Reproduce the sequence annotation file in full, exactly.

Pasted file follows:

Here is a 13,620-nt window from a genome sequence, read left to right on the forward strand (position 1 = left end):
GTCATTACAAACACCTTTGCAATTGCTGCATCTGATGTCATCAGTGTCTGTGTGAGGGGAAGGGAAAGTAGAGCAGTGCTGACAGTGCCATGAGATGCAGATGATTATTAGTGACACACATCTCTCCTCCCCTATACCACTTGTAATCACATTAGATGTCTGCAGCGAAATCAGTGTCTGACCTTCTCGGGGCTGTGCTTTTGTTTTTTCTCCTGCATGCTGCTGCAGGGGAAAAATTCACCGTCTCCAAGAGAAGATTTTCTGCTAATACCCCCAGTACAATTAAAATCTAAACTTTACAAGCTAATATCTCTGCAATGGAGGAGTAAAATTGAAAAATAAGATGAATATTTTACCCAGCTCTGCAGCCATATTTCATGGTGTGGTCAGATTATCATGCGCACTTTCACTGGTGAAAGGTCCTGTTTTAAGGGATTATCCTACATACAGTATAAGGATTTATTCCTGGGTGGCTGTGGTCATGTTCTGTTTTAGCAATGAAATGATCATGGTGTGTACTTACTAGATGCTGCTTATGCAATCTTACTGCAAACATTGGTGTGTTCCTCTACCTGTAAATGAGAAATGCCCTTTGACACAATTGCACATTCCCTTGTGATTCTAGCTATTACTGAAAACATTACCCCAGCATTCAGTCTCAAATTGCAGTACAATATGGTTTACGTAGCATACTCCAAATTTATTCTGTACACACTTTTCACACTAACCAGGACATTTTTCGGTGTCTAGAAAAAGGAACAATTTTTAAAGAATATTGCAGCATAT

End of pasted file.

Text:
Here is a 13,620-nt window from a genome sequence, read left to right on the forward strand (position 1 = left end):
GTCATTACAAACACCTTTGCAATTGCTGCATCTGATGTCATCAGTGTCTGTGTGAGGGGAAGGGAAAGTAGAGCAGTGCTGACAGTGCCATGAGATGCAGATGATTATTAGTGACACACATCTCTCCTCCCCTATACCACTTGTAATCACATTAGATGTCTGCAGCGAAATCAGTGTCTGACCTTCTCGGGGCTGTGCTTTTGTTTTTTCTCCTGCATGCTGCTGCAGGGGAAAAATTCACCGTCTCCAAGAGAAGATTTTCTGCTAATACCCCCAGTACAATTAAAATCTAAACTTTACAAGCTAATATCTCTGCAATGGAGGAGTAAAATTGAAAAATAAGATGAATATTTTACCCAGCTCTGCAGCCATATTTCATGGTGTGGTCAGATTATCATGCGCACTTTCACTGGTGAAAGGTCCTGTTTTAAGGGATTATCCTACATACAGTATAAGGATTTATTCCTGGGTGGCTGTGGTCATGTTCTGTTTTAGCAATGAAATGATCATGGTGTGTACTTACTAGATGCTGCTTATGCAATCTTACTGCAAACATTGGTGTGTTCCTCTACCTGTAAATGAGAAATGCCCTTTGACACAATTGCACATTCCCTTGTGATTCTAGCTATTACTGAAAACATTACCCCAGCATTCAGTCTCAAATTGCAGTACAATATGGTTTACGTAGCATACTCCAAATTTATTCTGTACACACTTTTCACACTAACCAGGACATTTTTCGGTGTCTAGAAAAAGGAACAATTTTTAAAGAATATTGCAGCATAT